Zambia showcases the diverse talents of local artists and crafts people

ZADS Organisers Gillie Lightfoot, Nancy Matambo and Charles Barr

Environment Africa is strengthening its work in Zambia and was honored to be able to help at the recent Zambian Art & Design Show.  Now in its fourth year, this annual event, which started as a small craft fair on Sugarbush Farm, has evolved into a large event, which gives local artists, and crafts people the opportunity to showcase and sell their products.  This year’s Show was successfully coordinated by a team of four talented women, Gillie Lightfoot, Nancy Matambo, Butterfly Bishop and Charles Barr and was held at the Lusaka showground’s.  With around 39 exhibitors, this year’s event saw more than 1000 people go through its doors.   An exciting range of hand made crafts and artwork, including photography, iron work, leather products, bead work, jewelry, fashion, fresh produce, clothing, pottery, personal care products, candles and much more catered to all tastes and cultures.   Many of the exhibitors have businesses that support local communities enabling them to uplift their livelihoods through arts and crafts.  Below is a brief overview of just a few of the many amazing projects.

Magic Hands

Magic Hands of Africa.  In 2007, Sandra Kasono, a local Zambian wanted to empower local women in the Kalikiliki community in Lusaka, a very poor, high-density area with no running water.  She started with 10 unskilled vulnerable women, creating a beautiful range beaded products and today there are 20 women working and benefiting from the project.  These women have improved their livelihoods and have been able to repair their homes, buy their own food and pay for their children’s school fees.  A percentage of the profit from sales of their products goes into a revolving fund that assists girls and orphans with education.  Through this initiative, they are proud to have their first sponsored girl graduate from Kabulonga High School whose dream is to now study to become a Doctor.   Joyce Mbenge, founder and Director of African Joy is another local Zambian who has turned her passion for sewing into a business that makes a positive contribution to local communities by training orphans and widows in tailoring, quilting, beadwork and crocheting.  Started in 1980, the women create a range of quality products, which include home furnishings like bed covers, throws, cushions, wall hangings, tablecloths, handbags, and other ethnic products.  Using Kuba fabric, which originates from the Democratic Republic of Congo, DRC, Kuba is made from raffia, a grass which is beautifully handcrafted into unique designs by local craftsmen.  The fibres are woven into basic cloth which is then dyed and finished with embroidery, applique and patchwork.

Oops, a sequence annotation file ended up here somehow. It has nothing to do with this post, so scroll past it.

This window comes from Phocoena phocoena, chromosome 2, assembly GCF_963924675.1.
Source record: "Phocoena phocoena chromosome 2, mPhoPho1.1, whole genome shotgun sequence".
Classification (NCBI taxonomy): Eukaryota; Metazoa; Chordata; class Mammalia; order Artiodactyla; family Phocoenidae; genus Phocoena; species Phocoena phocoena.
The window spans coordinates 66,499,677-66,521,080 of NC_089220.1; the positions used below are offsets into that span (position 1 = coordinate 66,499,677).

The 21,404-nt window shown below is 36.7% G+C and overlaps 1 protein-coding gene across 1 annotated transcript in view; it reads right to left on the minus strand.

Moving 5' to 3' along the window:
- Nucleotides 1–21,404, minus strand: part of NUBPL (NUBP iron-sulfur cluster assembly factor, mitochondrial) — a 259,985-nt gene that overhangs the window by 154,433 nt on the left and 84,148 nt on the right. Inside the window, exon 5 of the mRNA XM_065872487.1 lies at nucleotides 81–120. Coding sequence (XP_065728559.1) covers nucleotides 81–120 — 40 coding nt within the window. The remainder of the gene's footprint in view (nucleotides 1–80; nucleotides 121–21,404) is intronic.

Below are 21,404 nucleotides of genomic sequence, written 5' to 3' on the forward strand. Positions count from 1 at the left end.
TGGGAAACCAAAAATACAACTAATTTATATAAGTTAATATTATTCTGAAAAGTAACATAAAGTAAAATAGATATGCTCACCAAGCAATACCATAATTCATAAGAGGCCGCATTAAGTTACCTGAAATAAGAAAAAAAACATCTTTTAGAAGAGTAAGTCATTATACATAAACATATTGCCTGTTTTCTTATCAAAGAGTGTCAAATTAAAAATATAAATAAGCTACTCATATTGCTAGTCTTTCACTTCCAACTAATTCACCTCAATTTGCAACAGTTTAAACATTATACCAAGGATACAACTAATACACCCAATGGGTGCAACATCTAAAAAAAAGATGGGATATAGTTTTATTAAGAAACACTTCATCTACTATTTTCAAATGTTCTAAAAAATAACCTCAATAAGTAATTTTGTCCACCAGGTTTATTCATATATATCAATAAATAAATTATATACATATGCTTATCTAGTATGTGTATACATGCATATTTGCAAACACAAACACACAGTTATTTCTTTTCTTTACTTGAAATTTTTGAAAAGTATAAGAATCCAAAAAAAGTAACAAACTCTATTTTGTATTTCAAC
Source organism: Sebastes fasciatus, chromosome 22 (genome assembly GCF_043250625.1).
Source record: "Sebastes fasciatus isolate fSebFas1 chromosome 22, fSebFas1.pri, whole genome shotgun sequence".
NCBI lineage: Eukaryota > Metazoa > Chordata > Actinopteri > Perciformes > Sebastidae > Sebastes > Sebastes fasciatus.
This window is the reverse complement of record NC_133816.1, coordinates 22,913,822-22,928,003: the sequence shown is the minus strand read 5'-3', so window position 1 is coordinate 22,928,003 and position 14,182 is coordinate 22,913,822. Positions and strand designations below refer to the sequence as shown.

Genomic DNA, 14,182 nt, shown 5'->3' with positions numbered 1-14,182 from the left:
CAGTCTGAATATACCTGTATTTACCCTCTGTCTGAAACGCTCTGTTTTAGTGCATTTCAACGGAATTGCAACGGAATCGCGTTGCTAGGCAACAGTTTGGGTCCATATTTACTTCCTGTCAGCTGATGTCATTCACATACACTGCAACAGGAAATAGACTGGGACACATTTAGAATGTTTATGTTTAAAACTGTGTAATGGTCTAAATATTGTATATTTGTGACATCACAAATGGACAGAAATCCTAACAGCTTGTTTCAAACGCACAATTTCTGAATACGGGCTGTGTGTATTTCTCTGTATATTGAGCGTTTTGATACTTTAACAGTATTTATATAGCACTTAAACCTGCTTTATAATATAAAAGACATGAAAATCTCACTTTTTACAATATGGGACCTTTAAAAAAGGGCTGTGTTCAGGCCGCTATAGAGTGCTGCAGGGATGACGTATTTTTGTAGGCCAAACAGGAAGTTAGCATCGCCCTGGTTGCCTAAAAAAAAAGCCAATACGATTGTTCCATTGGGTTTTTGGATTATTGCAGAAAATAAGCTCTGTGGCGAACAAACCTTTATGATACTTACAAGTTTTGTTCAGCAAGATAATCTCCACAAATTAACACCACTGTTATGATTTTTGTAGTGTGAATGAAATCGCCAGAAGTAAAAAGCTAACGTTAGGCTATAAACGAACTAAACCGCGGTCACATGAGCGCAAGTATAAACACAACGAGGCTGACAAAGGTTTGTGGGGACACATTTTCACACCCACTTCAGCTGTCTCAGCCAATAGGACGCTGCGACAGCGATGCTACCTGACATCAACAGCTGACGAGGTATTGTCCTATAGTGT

Christina Makabamba & Donna M'shanga from Kamanga Wear